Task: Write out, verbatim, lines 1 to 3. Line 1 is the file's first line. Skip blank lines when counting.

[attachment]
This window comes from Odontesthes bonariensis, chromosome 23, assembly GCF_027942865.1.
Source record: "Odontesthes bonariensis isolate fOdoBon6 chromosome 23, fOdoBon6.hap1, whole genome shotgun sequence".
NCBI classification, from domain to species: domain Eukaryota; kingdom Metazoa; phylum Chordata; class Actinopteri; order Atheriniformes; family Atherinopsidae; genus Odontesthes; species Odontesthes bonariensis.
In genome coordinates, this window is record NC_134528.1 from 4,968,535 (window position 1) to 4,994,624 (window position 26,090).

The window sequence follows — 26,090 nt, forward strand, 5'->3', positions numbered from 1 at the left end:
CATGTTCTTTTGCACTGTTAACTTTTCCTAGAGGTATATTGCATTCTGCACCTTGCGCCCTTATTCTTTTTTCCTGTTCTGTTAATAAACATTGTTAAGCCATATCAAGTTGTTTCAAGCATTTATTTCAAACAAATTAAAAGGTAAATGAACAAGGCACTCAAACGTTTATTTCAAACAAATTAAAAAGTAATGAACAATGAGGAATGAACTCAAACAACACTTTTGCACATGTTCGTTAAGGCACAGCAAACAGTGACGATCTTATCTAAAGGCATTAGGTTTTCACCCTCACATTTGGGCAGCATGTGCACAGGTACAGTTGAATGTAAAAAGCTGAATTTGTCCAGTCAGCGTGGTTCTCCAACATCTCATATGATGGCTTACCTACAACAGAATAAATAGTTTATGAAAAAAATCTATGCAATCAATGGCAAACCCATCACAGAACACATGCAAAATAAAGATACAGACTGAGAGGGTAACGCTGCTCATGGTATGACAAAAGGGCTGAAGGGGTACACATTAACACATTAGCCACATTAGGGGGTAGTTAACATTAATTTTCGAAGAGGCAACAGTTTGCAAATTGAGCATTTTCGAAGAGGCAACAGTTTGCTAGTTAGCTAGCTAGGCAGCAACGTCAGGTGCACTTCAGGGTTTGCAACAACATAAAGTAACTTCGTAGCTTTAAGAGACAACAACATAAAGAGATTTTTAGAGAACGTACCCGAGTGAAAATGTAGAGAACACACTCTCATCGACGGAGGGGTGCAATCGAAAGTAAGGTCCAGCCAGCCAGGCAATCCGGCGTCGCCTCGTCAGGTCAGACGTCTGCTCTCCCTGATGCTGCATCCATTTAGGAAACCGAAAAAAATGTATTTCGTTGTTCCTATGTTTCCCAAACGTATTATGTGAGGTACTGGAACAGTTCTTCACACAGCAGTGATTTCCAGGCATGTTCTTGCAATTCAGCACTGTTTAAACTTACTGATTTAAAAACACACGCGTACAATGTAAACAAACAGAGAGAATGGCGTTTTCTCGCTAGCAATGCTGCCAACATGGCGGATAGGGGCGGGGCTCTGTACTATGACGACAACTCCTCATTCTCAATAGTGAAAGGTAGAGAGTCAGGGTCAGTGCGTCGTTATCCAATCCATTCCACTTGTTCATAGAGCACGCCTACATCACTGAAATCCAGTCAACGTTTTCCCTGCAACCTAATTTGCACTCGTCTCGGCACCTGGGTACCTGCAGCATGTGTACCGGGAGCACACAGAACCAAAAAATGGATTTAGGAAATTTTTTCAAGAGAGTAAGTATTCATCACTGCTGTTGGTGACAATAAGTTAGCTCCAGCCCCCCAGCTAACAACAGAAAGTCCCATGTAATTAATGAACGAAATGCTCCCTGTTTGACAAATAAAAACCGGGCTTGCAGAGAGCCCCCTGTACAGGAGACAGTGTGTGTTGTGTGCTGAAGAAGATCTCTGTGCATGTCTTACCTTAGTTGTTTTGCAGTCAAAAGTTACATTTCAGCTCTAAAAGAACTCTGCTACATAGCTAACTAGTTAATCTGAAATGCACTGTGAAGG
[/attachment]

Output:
This window comes from Odontesthes bonariensis, chromosome 23, assembly GCF_027942865.1.
Source record: "Odontesthes bonariensis isolate fOdoBon6 chromosome 23, fOdoBon6.hap1, whole genome shotgun sequence".
NCBI classification, from domain to species: domain Eukaryota; kingdom Metazoa; phylum Chordata; class Actinopteri; order Atheriniformes; family Atherinopsidae; genus Odontesthes; species Odontesthes bonariensis.